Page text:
Free 8 Foot Hay Feeder Plans


Free Steel 8 Foot Hay Feeder Plans

The hay feeder is an essential part of the farm equipment inventory. It allows the hay to be available to your livestock as they require it, keeps it off the ground so that the animals don’t spoil it and with the addition of the roof, minimises the chance of the hay getting wet.

Materials Required
Item Number Material Length Quantity
1 40x40x2.0 SHS 1160mm 4
2 40x40x2.0 SHS 2500mm 2
3 40x40x2.0 SHS 150mm 4
4 40x40x2.0 SHS 2460mm 2
5 40x40x2.0 SHS 820mm 2
6 40x40x2.0 SHS 820mm 1
7 40x40x2.0 SHS 820mm 2
8 40x40x2.0 SHS 820mm 2
9 25x25x2.0 SHS 2380mm 4
10 40x40x2.0 SHS 2460mm 2
11 40x40x2.0 SHS 900mm 2
12 40x40x2.0 SHS 820mm 1
hay feeder front and rear frame

Diagram 1

1. Begin by cutting all of the steel as indicated in the cutting list. Label each with the item number on it using a marking pen and set aside. Take note of the mitre cuts for the SHS to ensure that they are cut the correct way.

2. Tack weld the front frame as shown in diagram 1. Check that the frame is square and fully weld. Repeat for the rear frame.

hay feeder frame plans

Diagram 2

3. Secure the front and rear frame in an upright position and tack weld items 5, 6 and 7 as shown in diagram 2. The lower edge of items 5 should be 180mm up from the ground and item 6 should be installed in the centre of the front and rear frames.

hay feeder tray steel sheet plans

Diagram 3

4. Cut and fold sheet for the tray as shown in diagram 3. The length of the sheet is 2440mm.

hay rack steel tray sheet notched corners plans

Diagram 4

5. Cut notches in the corners of the sheet approximately 45mm x 45mm square. These are to fit around items 1.

hay feeder steel tray installed plans

Diagram 5

6. Install the tray sheet into the frame and secure with self-drilling tek screws through the front and rear of the sheet into items 1. Refer to diagram 5.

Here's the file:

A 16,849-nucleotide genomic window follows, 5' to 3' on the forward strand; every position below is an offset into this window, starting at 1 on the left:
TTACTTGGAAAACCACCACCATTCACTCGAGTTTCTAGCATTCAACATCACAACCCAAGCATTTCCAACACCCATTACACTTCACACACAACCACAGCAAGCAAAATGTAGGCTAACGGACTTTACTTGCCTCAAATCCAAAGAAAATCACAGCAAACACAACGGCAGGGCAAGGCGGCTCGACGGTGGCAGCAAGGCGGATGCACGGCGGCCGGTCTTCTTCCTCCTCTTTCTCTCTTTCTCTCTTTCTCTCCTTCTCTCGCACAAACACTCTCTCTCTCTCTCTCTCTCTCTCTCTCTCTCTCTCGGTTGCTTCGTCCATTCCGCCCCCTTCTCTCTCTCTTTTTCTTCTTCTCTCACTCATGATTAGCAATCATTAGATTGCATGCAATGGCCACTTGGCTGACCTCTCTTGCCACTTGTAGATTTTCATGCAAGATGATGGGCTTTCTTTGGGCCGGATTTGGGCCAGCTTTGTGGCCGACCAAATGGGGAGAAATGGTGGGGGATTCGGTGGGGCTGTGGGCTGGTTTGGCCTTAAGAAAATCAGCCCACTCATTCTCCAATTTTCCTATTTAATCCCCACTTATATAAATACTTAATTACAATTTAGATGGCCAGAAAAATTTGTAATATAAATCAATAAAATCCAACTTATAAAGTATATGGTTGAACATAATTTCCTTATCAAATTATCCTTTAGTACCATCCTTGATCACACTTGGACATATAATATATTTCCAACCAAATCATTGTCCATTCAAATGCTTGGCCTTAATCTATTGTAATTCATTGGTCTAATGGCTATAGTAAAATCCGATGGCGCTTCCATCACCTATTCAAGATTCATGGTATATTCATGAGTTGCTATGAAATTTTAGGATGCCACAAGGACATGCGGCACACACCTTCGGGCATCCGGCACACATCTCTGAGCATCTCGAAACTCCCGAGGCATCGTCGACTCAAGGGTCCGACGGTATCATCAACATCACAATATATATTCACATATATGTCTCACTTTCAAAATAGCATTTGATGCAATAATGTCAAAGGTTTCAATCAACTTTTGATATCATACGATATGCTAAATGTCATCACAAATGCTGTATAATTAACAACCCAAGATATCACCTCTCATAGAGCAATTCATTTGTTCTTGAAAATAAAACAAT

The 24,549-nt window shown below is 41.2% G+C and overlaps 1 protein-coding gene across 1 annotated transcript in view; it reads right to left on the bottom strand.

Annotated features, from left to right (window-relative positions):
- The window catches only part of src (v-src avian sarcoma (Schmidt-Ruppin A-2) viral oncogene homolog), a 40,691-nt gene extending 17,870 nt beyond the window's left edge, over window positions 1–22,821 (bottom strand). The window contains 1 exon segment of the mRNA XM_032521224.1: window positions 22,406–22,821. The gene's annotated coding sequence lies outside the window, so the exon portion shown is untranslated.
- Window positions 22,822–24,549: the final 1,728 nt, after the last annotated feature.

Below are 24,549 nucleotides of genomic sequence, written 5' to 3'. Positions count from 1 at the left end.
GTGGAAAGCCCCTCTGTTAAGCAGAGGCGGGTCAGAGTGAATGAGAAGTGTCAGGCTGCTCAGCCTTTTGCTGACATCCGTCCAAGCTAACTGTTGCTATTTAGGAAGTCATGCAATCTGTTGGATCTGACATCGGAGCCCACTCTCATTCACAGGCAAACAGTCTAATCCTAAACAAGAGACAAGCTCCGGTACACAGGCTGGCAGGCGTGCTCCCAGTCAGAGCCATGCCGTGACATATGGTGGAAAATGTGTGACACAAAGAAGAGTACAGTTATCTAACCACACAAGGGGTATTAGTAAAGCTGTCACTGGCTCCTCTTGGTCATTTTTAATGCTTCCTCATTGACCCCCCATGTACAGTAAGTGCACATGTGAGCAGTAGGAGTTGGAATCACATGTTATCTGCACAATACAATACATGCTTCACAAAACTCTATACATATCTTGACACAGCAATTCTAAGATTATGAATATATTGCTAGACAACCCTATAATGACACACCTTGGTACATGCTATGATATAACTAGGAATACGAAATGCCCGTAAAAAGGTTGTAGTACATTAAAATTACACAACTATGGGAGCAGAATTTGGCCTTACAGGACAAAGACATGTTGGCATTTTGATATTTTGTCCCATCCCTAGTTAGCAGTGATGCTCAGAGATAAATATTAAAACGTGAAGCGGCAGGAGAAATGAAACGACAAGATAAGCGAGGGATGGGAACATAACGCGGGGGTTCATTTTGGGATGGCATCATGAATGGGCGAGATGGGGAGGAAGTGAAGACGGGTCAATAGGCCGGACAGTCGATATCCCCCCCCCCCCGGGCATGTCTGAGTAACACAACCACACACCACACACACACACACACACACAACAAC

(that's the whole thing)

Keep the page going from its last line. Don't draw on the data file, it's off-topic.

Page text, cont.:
7. Weld items 8 in place.

8. Weld items 9 in position. The centre ones should be located in the centre of items 8 and spaced 50mm apart. The top face of items 9 should be flush with the tops of items 8 as shown in diagram 5. The two outer items 9 should be a couple of millimetres above the top edge of the tray sheet.

hay rack mesh installed plans

Diagram 6

9. Cut the mesh to size. The mesh can be sheep yard mesh or concrete reinforcing mesh. Weld the top edge of the mesh to items 4 and items 9 at the lower edge of the mesh. Refer to diagram 6.ersunk head bolts, washers and nuts.

10. Cut the sheets for the ends of the hay rack to size which should be 880mm x 1000mm. Install these in place using either pop rivets or self-drilling tek screws. Refer to diagram 6.

hay rack roof frame plans

Diagram 6

11. Tack weld items 10,11 and 12 together to form the roof frame. Recheck that the frame is square and fully weld as shown in diagram 7.

12. Cut the sheet for the roof which should be 2440mm x 860mm. Secure the sheet to the roof frame using pop rivets or self-drilling tek screws.

hay rack hinges installed plans

Diagram 6

13. Install the hinges. It is a good idea to make sure that the hinges that you use will not allow the roof the slide sideways and come off the hinge pins. The hinges shown are normally available in a left hand and a right hand version and are ideal for this purpose.

hay rack spring bolt installed plans

Diagram 6

14. Cut a piece of 32x5mm flat bat 80mm long and drill a 14mm hole approximately 20mm up from the bottom for the spring bolt pin.

15. Weld the flat bar and spring bolt in place as shown in diagram 9. The flat bar is welded to the roof frame whilst the spring bolt is welded to the hay rack frame.

16. Cut a piece of galvanised chain approximately 800mm long and weld one end to item 7 of the hay rack frame and the other end to item 11 of the roof frame. This is so that when the roof is open, it will not fall all of the way back.

17. Clean any welds using a grinding disc or flap disc and paint as required.

User Comments

I just finished building the hay rack and was impressed at how easy the plans were to follow.

Better than buying some cheap Chinese imported rubbish.

Here in Israel, we don't have a lot of choice when buying feeders for livestock, so I thought I would try to build one of these myself. I was very happy with it when it was finished.

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